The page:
Mother Tongue Maintenance Among North American Ethnic Groups

Cross-Cultural Research Vol/Iss. 33(2) SAGE Publications Inc Published In Pages: 175–192
By Schrauf, Robert W.


Using HRAF's ethnographic reports from 11 immigrant groups to North America (1959-1989), the author asks: what social structural factors account for these patterns of language loss and retention? While focusing on the second and third generations, this study assesses the impact of residence, religion, school, festivals, homeland, marriage, and labor on language retention. The author suggests that residential closeness and the continued practice of religious rituals from the country of origin are the main factors influencing mother tongue maintenance into the third generation, while participation in community festivals is a marginal predictor.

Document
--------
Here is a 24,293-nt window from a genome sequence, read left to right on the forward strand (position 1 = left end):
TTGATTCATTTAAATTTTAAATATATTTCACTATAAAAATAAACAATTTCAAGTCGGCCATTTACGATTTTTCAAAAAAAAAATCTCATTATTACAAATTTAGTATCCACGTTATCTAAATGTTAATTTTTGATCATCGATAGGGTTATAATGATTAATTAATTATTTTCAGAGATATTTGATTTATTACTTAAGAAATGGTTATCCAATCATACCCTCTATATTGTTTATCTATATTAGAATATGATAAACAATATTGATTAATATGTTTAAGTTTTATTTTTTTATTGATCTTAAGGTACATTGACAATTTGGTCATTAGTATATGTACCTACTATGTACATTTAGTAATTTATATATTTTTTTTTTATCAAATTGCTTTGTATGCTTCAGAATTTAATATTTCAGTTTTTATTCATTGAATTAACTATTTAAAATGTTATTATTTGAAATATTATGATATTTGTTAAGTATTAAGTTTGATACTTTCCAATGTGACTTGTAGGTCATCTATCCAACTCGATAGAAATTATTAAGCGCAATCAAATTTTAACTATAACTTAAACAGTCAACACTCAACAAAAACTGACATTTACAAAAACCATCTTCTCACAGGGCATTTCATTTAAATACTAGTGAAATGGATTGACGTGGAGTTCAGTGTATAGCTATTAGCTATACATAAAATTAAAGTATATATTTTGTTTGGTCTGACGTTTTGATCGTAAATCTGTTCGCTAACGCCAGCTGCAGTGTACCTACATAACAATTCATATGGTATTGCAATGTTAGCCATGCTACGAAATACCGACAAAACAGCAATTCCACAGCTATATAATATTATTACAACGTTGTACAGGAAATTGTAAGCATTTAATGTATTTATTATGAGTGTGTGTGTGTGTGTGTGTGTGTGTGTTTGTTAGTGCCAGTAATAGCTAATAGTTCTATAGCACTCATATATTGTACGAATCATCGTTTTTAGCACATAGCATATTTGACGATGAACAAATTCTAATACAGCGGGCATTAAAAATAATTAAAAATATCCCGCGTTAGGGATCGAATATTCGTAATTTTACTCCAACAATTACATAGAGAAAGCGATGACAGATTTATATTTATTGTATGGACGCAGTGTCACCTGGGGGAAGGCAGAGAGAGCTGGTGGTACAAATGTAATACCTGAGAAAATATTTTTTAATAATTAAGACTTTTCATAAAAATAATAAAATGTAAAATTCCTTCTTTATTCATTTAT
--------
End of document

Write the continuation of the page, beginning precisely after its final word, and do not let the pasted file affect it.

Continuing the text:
Since there was no data on language proficiency levels, the study relied on the ethnographers' assessments and reports based on the community members' judgments.


Sample Used Coded Data Comment
HRAFResearcher's ownEthnographic reports on 11 immigrant groups to North America from 1960 to the present (four decades).

Documents and Hypotheses Filed By:stefania.becerralavado